It's a tough job, hard on the hands and monotonous, said Jodrey. Most trimmers work at least eight-hour days. One pound in a day is on the slow side, while two is quick. Three pounds per day is not unheard of when working with large outdoor buds.
Most trimmers in Humboldt have been on the job for years, said Jodrey. Each year, some drop out of the game and others find their way in. Whether working for legal growers who withhold taxes and Social Security, or for illicit ones who don't, trimmers are wary. Not paying taxes is an offense all its own, and there are relatives, growers and bosses at legitimate jobs to consider. For every trimmer interviewed for this article, multiple others refused, even under the condition of anonymity.
Getting into the trimming business isn't hard -- it just takes meeting the right people. For "Rob," it happened on a bus. Rob leans against the doorframe in his Blue Lake house, half inside, half outside. He lights a spliff. He's blond with blue eyes, Scandinavian stock perhaps, with a beard and the start of a moustache. He's wearing a faded T-shirt and khaki pants with big pockets. He doesn't want his real name used for the story, or his photo taken. He's more worried about his grower friends reading his name and firing him than the legal consequences.
Rob and a lady friend were Greyhounding it from Modesto in the mid 2000s, on their way to visit Rob's brother at Humboldt State. They were stopped in Oakland, waiting for the bus driver to return. A kid in a flat-brimmed hat, a long white T-shirt and baggy jeans came swaggering down the aisle and plopped down across from them. He looked over and said, maybe to impress Rob's comely female companion, "I just got yelled at by security." He was smoking a joint in the parking lot. Security asked him to put it out, he told them, even after he flashed his 215 card.
Rob is finishing his last semester at HSU. Although that particular friendship ended badly, he said -- the kid skipped town with a large debt to Rob -- it helped Rob get his foot in the door, by introducing him to a girl. "A crazy ginger hippy," as Rob described her. It was her grower friends who needed help trimming.
"I wasn't a hippy, but I had long hair," Rob explained. "They were hippies. They were like, ‘Oh, you have long hair, you're chill.'"
Rob, the redhead, and another trimmer drove up the hill to Kneeland and parked the car at the end of the driveway. It was already dark; they were half-blinded when they walked into the garage through the side door. "It was crazy to see that many lights," Rob said, sparking another spliff. There were 12 1000-watt bulbs, and the four-car garage was filled with beds of soil. The owner had already planted new starts; the little plants were pale green under the yellow-orange light. They walked through the garage into a back room. "It was stanky," he said. Pounds of marijuana still on the branch hung all around the room, and the floor was dusty with kif (THC crystals).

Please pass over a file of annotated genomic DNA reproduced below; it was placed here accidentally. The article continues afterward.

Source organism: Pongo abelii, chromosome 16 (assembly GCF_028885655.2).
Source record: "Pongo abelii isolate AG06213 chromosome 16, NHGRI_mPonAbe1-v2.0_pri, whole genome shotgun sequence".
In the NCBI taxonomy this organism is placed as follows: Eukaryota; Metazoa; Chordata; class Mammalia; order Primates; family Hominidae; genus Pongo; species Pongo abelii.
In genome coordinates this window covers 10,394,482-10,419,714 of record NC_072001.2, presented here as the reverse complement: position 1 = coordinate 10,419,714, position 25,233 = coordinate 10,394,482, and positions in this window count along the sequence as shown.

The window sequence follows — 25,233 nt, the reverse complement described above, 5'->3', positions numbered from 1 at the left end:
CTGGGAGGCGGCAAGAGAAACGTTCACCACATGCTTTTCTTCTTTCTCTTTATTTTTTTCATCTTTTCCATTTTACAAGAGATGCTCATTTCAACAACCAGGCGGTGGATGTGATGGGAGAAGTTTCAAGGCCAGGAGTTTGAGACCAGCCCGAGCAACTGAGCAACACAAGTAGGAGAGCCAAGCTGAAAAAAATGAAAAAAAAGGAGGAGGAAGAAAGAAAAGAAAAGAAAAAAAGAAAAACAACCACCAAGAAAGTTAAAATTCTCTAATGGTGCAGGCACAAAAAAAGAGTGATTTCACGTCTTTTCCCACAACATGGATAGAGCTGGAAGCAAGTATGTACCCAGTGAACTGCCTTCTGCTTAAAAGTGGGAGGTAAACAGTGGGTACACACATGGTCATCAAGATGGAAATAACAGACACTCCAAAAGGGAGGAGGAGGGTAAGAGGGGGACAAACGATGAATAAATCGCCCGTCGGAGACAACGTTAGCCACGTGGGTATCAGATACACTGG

Three people were already hard at work, their chairs in a semi-circle in the center of the room. Rob and the redhead pulled up seats and got to work. There was music, a little chit-chat, he said, but mostly everyone kept their head down, focused on the task at hand.
"I really didn't know what I was doing," Rob said. By the time the work was done, he had only produced a quarter-pound, or $50 for six hours. Still, he felt good as they drove down the hill. The sun was just cresting the horizon when they pulled into Toni's for burgers and milkshakes.
Trimming marijuana is against the law. "A trimmer is someone who is employed by someone who grows dope," said Sgt. Wayne Hansen of the Humboldt County Sheriff's Department. "[They are employed] to get the leaves off of the bud." Their 215 cards are only a shield if police don't uncover evidence of intent to sell. "If they put it into a one-pound bag for sale or transport we'll charge them. They're not trimmers, they're dope dealers."
The reality, however, is that few people get in serious trouble for merely trimming. Hansen has served countless search warrants on suspected grows, and typically officers don't burst in on a trim scene, he said. In one recent case, they searched a house and found 20 pounds of processed marijuana, multiple pairs of hash-crusted trimming scissors, and a single occupant. It was obvious he'd had a trimming party the day before, Hansen said, but the suspect wasn't talking, so he was the only person who was charged.
Trimming falls under the category of processing marijuana for sale, as described under California Health and Safety Code 11359, a felony. The District Attorney's Office, though, is generally more concerned with convicting the growers making the big money, rather than the lowly trimmers, said Allan Dollison, a deputy district attorney. "In my experience, the average person who gets [caught trimming] does not have a criminal record. They're just looking for a good paying job." Last year, probably fewer than 100 people were convicted of crimes related to trimming, he said, and most of those settled in plea bargains, rarely resulting in jail time.
The prospect of fast cash by far overshadows the legal threat for many. "Trimming is the perfect job for a student," said Beth, a student at HSU, who also asked that her name be changed. "I make my schedule. I call whenever I have time, and I get paid $20 an hour, under the table."
She's a pretty brunette with a husky voice, sitting in the sun on the steps of the Art Quad at Humboldt State. Nearby two flute players practice a medieval melody, repeating the wavering strains over and over. Beth has a backpack full of cupcakes -- vanilla with rainbow chip or chocolate frosting. They're slightly greenish, and they smell faintly of weed. She's selling them to freshmen, she says with a giggle, $5 a pop.